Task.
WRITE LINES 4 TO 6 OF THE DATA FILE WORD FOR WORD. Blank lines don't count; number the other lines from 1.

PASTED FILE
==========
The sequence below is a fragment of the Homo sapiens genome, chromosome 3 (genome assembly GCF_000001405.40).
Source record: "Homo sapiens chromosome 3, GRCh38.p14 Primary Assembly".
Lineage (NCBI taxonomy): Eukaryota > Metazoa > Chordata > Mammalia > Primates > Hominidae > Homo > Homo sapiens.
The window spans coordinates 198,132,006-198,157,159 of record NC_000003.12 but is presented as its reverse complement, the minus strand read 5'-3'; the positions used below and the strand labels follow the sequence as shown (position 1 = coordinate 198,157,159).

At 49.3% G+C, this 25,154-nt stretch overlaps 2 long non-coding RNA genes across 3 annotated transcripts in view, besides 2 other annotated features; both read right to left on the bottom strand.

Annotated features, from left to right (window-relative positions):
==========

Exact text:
The window spans coordinates 198,132,006-198,157,159 of record NC_000003.12 but is presented as its reverse complement, the minus strand read 5'-3'; the positions used below and the strand labels follow the sequence as shown (position 1 = coordinate 198,157,159).

At 49.3% G+C, this 25,154-nt stretch overlaps 2 long non-coding RNA genes across 3 annotated transcripts in view, besides 2 other annotated features; both read right to left on the bottom strand.

Annotated features, from left to right (window-relative positions):